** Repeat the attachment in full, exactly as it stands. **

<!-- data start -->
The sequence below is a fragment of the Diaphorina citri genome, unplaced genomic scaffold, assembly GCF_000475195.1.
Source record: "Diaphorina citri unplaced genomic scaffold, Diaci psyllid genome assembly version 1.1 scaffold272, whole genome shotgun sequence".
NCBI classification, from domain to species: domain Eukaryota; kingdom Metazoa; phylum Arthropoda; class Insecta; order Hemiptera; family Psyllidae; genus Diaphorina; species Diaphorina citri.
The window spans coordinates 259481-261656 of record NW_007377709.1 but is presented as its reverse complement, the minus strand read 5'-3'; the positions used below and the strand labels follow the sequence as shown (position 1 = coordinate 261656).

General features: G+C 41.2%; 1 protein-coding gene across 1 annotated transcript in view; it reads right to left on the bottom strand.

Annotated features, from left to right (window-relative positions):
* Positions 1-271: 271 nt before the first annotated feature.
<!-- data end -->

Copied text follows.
The sequence below is a fragment of the Diaphorina citri genome, unplaced genomic scaffold, assembly GCF_000475195.1.
Source record: "Diaphorina citri unplaced genomic scaffold, Diaci psyllid genome assembly version 1.1 scaffold272, whole genome shotgun sequence".
NCBI classification, from domain to species: domain Eukaryota; kingdom Metazoa; phylum Arthropoda; class Insecta; order Hemiptera; family Psyllidae; genus Diaphorina; species Diaphorina citri.
The window spans coordinates 259481-261656 of record NW_007377709.1 but is presented as its reverse complement, the minus strand read 5'-3'; the positions used below and the strand labels follow the sequence as shown (position 1 = coordinate 261656).

General features: G+C 41.2%; 1 protein-coding gene across 1 annotated transcript in view; it reads right to left on the bottom strand.

Annotated features, from left to right (window-relative positions):
* Positions 1-271: 271 nt before the first annotated feature.